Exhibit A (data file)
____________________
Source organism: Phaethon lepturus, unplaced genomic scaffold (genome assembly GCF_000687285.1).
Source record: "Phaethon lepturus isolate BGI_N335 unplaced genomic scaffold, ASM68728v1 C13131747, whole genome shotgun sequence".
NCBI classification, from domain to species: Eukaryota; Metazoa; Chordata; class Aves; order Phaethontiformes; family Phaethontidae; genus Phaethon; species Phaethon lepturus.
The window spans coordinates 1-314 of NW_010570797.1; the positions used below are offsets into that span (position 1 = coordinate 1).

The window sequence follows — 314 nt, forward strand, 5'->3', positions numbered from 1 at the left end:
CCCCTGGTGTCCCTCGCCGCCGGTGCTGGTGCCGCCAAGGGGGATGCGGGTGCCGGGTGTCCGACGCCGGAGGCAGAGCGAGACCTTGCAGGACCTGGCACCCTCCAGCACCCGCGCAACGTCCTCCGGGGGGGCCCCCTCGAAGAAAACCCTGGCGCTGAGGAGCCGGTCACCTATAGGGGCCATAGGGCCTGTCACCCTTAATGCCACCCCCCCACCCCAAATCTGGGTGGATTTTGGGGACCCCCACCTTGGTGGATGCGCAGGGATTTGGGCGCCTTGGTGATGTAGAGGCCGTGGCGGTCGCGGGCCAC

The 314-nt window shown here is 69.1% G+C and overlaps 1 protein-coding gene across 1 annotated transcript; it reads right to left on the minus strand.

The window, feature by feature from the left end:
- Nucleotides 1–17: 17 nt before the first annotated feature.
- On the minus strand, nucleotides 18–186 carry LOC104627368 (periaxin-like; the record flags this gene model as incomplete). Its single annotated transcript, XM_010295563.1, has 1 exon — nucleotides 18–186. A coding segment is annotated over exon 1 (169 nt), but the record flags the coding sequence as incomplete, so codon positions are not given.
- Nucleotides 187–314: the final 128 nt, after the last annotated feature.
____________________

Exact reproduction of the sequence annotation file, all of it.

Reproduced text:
Source organism: Phaethon lepturus, unplaced genomic scaffold (genome assembly GCF_000687285.1).
Source record: "Phaethon lepturus isolate BGI_N335 unplaced genomic scaffold, ASM68728v1 C13131747, whole genome shotgun sequence".
NCBI classification, from domain to species: Eukaryota; Metazoa; Chordata; class Aves; order Phaethontiformes; family Phaethontidae; genus Phaethon; species Phaethon lepturus.
The window spans coordinates 1-314 of NW_010570797.1; the positions used below are offsets into that span (position 1 = coordinate 1).

The window sequence follows — 314 nt, forward strand, 5'->3', positions numbered from 1 at the left end:
CCCCTGGTGTCCCTCGCCGCCGGTGCTGGTGCCGCCAAGGGGGATGCGGGTGCCGGGTGTCCGACGCCGGAGGCAGAGCGAGACCTTGCAGGACCTGGCACCCTCCAGCACCCGCGCAACGTCCTCCGGGGGGGCCCCCTCGAAGAAAACCCTGGCGCTGAGGAGCCGGTCACCTATAGGGGCCATAGGGCCTGTCACCCTTAATGCCACCCCCCCACCCCAAATCTGGGTGGATTTTGGGGACCCCCACCTTGGTGGATGCGCAGGGATTTGGGCGCCTTGGTGATGTAGAGGCCGTGGCGGTCGCGGGCCAC

The 314-nt window shown here is 69.1% G+C and overlaps 1 protein-coding gene across 1 annotated transcript; it reads right to left on the minus strand.

The window, feature by feature from the left end:
- Nucleotides 1–17: 17 nt before the first annotated feature.
- On the minus strand, nucleotides 18–186 carry LOC104627368 (periaxin-like; the record flags this gene model as incomplete). Its single annotated transcript, XM_010295563.1, has 1 exon — nucleotides 18–186. A coding segment is annotated over exon 1 (169 nt), but the record flags the coding sequence as incomplete, so codon positions are not given.
- Nucleotides 187–314: the final 128 nt, after the last annotated feature.